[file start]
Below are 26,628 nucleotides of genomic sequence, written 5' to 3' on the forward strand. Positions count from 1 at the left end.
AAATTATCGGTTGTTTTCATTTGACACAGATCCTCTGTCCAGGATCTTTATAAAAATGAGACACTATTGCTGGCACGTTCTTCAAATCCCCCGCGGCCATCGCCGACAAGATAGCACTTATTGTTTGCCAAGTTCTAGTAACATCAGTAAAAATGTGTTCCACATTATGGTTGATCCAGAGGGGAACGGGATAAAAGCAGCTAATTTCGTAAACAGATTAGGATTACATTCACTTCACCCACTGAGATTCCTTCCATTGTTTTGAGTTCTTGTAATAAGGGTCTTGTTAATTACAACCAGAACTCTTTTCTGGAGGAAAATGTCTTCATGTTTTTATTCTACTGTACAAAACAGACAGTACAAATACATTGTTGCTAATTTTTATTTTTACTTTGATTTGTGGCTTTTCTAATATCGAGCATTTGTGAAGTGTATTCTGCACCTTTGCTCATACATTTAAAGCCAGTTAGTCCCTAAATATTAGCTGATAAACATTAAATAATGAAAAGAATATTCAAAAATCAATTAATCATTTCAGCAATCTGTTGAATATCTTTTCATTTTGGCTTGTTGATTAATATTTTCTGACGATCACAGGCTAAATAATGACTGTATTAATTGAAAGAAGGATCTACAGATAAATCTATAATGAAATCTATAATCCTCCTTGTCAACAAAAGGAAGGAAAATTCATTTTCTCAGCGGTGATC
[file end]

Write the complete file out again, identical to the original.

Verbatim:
Below are 26,628 nucleotides of genomic sequence, written 5' to 3' on the forward strand. Positions count from 1 at the left end.
AAATTATCGGTTGTTTTCATTTGACACAGATCCTCTGTCCAGGATCTTTATAAAAATGAGACACTATTGCTGGCACGTTCTTCAAATCCCCCGCGGCCATCGCCGACAAGATAGCACTTATTGTTTGCCAAGTTCTAGTAACATCAGTAAAAATGTGTTCCACATTATGGTTGATCCAGAGGGGAACGGGATAAAAGCAGCTAATTTCGTAAACAGATTAGGATTACATTCACTTCACCCACTGAGATTCCTTCCATTGTTTTGAGTTCTTGTAATAAGGGTCTTGTTAATTACAACCAGAACTCTTTTCTGGAGGAAAATGTCTTCATGTTTTTATTCTACTGTACAAAACAGACAGTACAAATACATTGTTGCTAATTTTTATTTTTACTTTGATTTGTGGCTTTTCTAATATCGAGCATTTGTGAAGTGTATTCTGCACCTTTGCTCATACATTTAAAGCCAGTTAGTCCCTAAATATTAGCTGATAAACATTAAATAATGAAAAGAATATTCAAAAATCAATTAATCATTTCAGCAATCTGTTGAATATCTTTTCATTTTGGCTTGTTGATTAATATTTTCTGACGATCACAGGCTAAATAATGACTGTATTAATTGAAAGAAGGATCTACAGATAAATCTATAATGAAATCTATAATCCTCCTTGTCAACAAAAGGAAGGAAAATTCATTTTCTCAGCGGTGATC